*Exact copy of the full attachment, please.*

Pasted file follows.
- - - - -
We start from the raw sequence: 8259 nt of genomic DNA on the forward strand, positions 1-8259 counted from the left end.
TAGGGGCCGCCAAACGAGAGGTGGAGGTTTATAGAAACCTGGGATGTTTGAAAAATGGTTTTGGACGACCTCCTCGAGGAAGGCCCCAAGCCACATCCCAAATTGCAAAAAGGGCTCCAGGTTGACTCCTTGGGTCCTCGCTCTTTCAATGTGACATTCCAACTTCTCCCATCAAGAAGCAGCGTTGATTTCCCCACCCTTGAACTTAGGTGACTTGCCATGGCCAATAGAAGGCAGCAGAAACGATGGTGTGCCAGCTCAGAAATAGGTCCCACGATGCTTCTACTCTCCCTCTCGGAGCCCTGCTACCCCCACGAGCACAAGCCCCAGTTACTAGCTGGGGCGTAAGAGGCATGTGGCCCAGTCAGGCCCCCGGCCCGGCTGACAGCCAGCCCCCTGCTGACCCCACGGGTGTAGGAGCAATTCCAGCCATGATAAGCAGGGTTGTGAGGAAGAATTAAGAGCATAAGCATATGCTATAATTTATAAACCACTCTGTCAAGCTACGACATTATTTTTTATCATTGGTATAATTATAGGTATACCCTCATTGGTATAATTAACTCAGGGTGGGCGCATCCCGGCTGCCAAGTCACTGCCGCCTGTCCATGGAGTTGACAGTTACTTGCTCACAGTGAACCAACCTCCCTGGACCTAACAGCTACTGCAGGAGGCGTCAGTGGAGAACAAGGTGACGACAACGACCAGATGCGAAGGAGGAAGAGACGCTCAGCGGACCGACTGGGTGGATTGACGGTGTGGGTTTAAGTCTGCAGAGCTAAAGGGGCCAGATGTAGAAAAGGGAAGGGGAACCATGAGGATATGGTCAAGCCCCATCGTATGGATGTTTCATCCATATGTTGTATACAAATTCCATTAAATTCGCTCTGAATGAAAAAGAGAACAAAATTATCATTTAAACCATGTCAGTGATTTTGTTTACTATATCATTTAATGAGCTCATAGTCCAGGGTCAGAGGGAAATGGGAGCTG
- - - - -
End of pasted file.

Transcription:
We start from the raw sequence: 8259 nt of genomic DNA on the forward strand, positions 1-8259 counted from the left end.
TAGGGGCCGCCAAACGAGAGGTGGAGGTTTATAGAAACCTGGGATGTTTGAAAAATGGTTTTGGACGACCTCCTCGAGGAAGGCCCCAAGCCACATCCCAAATTGCAAAAAGGGCTCCAGGTTGACTCCTTGGGTCCTCGCTCTTTCAATGTGACATTCCAACTTCTCCCATCAAGAAGCAGCGTTGATTTCCCCACCCTTGAACTTAGGTGACTTGCCATGGCCAATAGAAGGCAGCAGAAACGATGGTGTGCCAGCTCAGAAATAGGTCCCACGATGCTTCTACTCTCCCTCTCGGAGCCCTGCTACCCCCACGAGCACAAGCCCCAGTTACTAGCTGGGGCGTAAGAGGCATGTGGCCCAGTCAGGCCCCCGGCCCGGCTGACAGCCAGCCCCCTGCTGACCCCACGGGTGTAGGAGCAATTCCAGCCATGATAAGCAGGGTTGTGAGGAAGAATTAAGAGCATAAGCATATGCTATAATTTATAAACCACTCTGTCAAGCTACGACATTATTTTTTATCATTGGTATAATTATAGGTATACCCTCATTGGTATAATTAACTCAGGGTGGGCGCATCCCGGCTGCCAAGTCACTGCCGCCTGTCCATGGAGTTGACAGTTACTTGCTCACAGTGAACCAACCTCCCTGGACCTAACAGCTACTGCAGGAGGCGTCAGTGGAGAACAAGGTGACGACAACGACCAGATGCGAAGGAGGAAGAGACGCTCAGCGGACCGACTGGGTGGATTGACGGTGTGGGTTTAAGTCTGCAGAGCTAAAGGGGCCAGATGTAGAAAAGGGAAGGGGAACCATGAGGATATGGTCAAGCCCCATCGTATGGATGTTTCATCCATATGTTGTATACAAATTCCATTAAATTCGCTCTGAATGAAAAAGAGAACAAAATTATCATTTAAACCATGTCAGTGATTTTGTTTACTATATCATTTAATGAGCTCATAGTCCAGGGTCAGAGGGAAATGGGAGCTG